May 7, 2012 9 Comments
I think one of the most horrific things about industrial animal agriculture is that, by any measure of decency, it’s so horrific. What I mean here is that it exists on such a deep level of hell that virtually any other approach to raising animals for food–such as so-called sustainable animal agriculture–looks comparatively angelic. Making matters even more troublesome is that industrial animal agriculture is so firmly entrenched as the dominant mode of production that any alternative–again, so called sustainable animal agriculture–comes off looking like a savior, a knight in shining armor, or at least a prodigal son. In reality, though, it’s more like a Trojan Horse.
The human mind responds well to dichotomies. Industrial agriculture is super bad. Non-industrial agriculture is thus super good. This is an easy distinction that, for most critics of agriculture, is beyond dispute. The problem, though, is that the dichotomy is false. Terribly false. It exists not because of an objective difference between industrial and “sustainable” agriculture. Instead it thrives because of what consumers choose to see. And what consumers choose to see depends deeply on a question people in the sustainable food movement simply won’t talk about: what rights do farm animals have?
Ethical vegans build their worldview on the back of this question. We believe animals deserve some level of moral consideration. The extent of that moral consideration will always be an open question, but at the least ethical vegans believe that animals are worthy enough not to be intentionally killed so we can eat their bodies. Omnivores routinely call this idea radical. I call it common decency. I call it humane. It is through this humane lens, moreover, that I view the non-industrial farm raising animal products. And what that lens invariably highlights is how similar that good farm is to the bad farm. “Humane” and “arbitrary death” don’t go so well together.
Take another look at the short film “Free Range” (above) and you’ll get the point. The film’s perspective is tilted in such a way that the small farm looks eerily like an industrial one: on this bucolic farm chickens are still grabbed by the legs, jammed into stacked crates, stuffed into a neat row of cones, and, as if on an assembly line, summarily killed. They’re tossed in scalding water, thrown into a centrifuge to be plucked, and hung up like articles of clothing. They’re cleaned and sold. It all happens on a smaller scale, but the ultimate goal is exactly the same. This is what the humane perspective reveals. This is what you see when you think animals matter.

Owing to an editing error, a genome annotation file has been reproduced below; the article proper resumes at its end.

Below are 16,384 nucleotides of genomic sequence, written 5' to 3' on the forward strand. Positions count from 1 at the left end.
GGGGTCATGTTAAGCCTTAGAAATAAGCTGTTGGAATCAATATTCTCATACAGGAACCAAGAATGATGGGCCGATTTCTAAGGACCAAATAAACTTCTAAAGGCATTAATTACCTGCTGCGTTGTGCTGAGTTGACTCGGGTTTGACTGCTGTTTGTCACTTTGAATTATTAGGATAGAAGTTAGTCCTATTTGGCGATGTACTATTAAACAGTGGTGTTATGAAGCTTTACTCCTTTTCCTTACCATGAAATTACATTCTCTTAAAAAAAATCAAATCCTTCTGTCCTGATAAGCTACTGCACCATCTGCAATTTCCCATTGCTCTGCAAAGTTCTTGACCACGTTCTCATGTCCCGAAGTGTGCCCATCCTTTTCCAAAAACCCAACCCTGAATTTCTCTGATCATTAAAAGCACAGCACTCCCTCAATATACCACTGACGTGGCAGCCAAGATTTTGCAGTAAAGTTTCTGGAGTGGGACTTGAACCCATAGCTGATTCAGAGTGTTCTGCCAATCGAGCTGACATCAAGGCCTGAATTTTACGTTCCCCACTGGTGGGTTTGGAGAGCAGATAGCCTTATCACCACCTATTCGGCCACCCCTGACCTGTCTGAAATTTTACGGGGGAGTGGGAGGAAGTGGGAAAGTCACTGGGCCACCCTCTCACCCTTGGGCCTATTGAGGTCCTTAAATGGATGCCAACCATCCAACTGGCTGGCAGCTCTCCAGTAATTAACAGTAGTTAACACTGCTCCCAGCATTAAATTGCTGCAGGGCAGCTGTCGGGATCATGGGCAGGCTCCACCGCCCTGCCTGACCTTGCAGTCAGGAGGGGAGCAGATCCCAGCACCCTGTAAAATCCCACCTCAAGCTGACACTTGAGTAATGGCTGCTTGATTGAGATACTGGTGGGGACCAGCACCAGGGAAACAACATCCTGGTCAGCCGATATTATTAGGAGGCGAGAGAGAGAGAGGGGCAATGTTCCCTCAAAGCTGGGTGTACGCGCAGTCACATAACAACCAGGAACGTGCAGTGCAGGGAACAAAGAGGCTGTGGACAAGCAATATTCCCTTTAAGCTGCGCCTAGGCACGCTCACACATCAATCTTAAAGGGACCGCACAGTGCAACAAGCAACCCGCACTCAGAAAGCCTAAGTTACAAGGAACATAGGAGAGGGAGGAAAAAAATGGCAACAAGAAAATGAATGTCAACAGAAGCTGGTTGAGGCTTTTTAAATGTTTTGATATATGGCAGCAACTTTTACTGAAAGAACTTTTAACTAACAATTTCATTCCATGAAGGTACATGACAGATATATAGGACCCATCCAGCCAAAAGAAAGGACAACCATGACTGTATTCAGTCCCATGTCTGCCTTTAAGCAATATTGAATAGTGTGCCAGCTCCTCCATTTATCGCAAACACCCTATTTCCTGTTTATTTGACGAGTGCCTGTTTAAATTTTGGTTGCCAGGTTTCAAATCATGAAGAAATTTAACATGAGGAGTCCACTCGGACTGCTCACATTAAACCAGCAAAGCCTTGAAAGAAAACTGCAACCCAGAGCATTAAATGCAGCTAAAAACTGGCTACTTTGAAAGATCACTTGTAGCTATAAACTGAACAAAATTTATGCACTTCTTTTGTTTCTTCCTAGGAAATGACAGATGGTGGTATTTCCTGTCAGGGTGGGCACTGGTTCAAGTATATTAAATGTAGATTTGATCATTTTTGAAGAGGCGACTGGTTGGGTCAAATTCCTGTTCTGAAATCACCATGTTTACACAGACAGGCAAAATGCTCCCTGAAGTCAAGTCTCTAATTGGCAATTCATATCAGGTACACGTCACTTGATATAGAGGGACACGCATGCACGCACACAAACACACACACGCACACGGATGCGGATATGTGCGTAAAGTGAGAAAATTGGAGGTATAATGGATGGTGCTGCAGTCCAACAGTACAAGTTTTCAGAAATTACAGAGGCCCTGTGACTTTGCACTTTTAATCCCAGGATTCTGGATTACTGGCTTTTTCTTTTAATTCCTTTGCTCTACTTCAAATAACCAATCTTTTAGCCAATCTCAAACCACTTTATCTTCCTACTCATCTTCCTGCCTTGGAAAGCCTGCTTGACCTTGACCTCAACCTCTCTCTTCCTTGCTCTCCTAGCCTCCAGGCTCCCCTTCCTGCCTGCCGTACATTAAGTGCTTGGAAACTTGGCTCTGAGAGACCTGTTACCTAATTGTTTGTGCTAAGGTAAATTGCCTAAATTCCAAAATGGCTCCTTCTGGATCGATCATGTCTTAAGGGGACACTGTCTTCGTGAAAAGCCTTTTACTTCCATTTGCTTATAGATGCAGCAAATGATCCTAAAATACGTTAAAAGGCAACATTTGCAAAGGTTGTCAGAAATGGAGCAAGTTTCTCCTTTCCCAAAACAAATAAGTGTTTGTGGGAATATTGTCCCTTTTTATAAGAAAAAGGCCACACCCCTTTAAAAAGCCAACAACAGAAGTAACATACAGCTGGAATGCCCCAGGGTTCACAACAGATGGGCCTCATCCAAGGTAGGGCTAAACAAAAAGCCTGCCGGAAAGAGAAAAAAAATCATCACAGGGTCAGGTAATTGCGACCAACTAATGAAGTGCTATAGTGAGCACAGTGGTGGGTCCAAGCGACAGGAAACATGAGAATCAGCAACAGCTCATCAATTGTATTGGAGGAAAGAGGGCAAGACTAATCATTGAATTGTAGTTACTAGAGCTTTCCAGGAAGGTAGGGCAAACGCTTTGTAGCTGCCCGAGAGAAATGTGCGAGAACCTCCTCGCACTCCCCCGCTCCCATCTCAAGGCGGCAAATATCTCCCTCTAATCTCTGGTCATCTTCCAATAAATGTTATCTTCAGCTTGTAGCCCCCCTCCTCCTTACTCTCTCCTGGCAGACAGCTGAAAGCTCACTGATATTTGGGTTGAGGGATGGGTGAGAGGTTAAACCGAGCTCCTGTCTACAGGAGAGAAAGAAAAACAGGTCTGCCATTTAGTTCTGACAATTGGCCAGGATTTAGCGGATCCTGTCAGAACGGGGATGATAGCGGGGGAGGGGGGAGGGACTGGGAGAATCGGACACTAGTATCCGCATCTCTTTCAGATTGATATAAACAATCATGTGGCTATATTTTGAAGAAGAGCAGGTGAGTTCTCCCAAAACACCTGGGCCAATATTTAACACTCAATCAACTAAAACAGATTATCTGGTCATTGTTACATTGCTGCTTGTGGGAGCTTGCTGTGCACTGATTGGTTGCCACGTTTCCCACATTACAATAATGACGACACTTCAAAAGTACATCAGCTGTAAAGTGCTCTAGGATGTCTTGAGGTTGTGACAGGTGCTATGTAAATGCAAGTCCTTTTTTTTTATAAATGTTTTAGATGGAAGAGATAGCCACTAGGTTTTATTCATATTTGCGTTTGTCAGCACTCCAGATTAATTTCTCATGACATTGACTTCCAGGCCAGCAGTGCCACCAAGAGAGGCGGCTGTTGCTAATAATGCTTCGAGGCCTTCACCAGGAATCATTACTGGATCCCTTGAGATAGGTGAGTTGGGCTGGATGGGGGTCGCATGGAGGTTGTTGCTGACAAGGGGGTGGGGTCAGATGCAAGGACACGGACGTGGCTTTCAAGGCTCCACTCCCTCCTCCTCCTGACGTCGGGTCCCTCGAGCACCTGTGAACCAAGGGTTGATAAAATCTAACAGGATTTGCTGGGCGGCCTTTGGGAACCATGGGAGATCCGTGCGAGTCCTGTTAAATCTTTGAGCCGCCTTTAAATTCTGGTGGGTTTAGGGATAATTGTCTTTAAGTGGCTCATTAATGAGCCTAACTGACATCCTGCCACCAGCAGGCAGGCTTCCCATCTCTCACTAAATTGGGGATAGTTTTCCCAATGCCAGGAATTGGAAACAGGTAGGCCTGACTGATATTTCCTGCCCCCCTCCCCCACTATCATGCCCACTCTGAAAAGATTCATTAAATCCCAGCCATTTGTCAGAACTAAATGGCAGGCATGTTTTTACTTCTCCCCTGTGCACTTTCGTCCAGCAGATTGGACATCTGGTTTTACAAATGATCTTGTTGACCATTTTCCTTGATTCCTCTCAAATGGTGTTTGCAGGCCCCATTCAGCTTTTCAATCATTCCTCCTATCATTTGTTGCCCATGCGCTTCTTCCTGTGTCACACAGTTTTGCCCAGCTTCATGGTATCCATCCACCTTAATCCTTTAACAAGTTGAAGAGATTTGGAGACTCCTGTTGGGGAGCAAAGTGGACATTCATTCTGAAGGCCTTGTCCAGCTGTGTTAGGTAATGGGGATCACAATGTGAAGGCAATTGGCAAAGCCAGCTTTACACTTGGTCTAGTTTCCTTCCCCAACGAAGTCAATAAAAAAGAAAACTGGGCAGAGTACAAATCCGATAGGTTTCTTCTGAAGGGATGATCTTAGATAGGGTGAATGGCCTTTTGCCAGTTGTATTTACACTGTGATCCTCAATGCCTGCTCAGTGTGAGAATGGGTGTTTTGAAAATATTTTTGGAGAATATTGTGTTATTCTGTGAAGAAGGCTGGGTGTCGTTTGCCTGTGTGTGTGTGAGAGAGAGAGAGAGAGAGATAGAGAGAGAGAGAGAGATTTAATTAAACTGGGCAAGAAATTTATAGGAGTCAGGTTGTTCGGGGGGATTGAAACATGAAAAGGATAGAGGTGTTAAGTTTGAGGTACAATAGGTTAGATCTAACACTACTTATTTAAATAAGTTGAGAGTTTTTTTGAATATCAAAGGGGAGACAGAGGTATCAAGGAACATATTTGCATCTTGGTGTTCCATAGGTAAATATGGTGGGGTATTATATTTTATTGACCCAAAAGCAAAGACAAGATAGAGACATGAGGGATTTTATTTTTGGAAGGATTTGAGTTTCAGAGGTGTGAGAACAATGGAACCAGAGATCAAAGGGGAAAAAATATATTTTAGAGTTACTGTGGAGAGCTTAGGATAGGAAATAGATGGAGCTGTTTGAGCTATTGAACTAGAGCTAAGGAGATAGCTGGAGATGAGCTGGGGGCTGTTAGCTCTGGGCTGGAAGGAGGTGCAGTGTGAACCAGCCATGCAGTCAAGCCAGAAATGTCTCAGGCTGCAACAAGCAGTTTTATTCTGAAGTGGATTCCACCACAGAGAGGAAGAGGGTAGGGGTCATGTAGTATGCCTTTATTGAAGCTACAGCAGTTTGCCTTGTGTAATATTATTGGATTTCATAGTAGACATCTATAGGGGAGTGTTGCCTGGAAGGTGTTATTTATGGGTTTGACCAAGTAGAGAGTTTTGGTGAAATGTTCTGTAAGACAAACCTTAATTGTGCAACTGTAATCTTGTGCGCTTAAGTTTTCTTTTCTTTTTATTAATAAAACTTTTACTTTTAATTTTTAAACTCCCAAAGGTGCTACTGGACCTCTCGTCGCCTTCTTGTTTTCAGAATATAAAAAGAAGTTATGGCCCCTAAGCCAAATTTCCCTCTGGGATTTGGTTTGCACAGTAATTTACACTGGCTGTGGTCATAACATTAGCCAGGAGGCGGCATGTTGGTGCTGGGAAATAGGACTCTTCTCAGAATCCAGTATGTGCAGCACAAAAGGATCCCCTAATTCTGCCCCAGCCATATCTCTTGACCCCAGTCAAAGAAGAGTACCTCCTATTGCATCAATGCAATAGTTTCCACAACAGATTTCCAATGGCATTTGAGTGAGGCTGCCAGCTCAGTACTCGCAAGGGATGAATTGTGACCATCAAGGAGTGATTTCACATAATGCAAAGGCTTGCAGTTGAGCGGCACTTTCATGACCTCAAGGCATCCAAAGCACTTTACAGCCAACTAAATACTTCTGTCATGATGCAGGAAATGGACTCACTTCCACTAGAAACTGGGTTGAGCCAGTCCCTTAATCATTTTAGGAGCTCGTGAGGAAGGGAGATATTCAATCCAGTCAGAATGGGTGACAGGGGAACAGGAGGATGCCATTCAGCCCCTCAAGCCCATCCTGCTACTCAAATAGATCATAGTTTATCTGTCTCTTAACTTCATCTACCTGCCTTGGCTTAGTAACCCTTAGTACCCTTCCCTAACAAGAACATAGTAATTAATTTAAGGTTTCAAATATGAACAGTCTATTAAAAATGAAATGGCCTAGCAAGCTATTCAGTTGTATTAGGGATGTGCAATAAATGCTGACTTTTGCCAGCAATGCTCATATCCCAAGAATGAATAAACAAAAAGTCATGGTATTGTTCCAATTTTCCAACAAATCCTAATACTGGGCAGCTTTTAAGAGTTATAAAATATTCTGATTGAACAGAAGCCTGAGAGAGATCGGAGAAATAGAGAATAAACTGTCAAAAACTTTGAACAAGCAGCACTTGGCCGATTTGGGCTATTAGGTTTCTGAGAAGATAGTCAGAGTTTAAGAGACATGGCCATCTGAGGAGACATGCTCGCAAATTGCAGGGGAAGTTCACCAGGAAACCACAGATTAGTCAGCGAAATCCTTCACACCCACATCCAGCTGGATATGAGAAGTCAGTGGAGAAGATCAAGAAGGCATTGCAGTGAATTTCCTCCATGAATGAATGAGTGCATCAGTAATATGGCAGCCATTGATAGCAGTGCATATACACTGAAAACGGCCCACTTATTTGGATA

Advocates of small-scale sustainable animal agriculture do not believe that animals have a right to their own lives. They believe animals are here for our use and exploitation. They thus see something altogether different. When they look at a small animal farm, they see happiness. They avert their gaze from the murderous similarities and, instead, relish sunny skies and happy animals frolicking in green pastures. They support these farms because “the animals are treated with dignity.” Sure. Because when you believe animals can justifiably be killed whenever a human craves their flesh you don’t stop to ask: can arbitrary death ever be dignified?
Interestingly, these people also call their perspective humane. When I hear this term used for small scale animal agriculture I’m reminded of the comedian Louis CK, who likes to joke that he often imagines himself doing something virtuous and, even though he never actually does the virtuous act, feels smug satisfaction for even having the thought. This is what supporters of small scale animal agriculture do. They see what they want to see, ignore the underlying and ultimate reality of what they witness, and feel good about themselves for even caring about animals at all. They do this as they “give thanks” over their happy meat.
The paradox here is almost worth smiling over. Small scale animal farms can only be considered “humane” when the consumer adopts an inhumane perspective. In other words, it is only when the consumer reduces a sentient animal to an object worthy of commodifying that he can call the system–a violent system–that does the objectifying “humane.” To call this trick of the mind “better” than industrial farming is not only far-fetched, it’s a distortion of the values advocates of sustainable agriculture so earnestly claim to seek. One reader recently noted that I allow the “perfect to be the enemy of the better.” In light of what I argue here, I’d put it differently: I allow compassion to be the enemy of self-deception. As do all ethical vegans.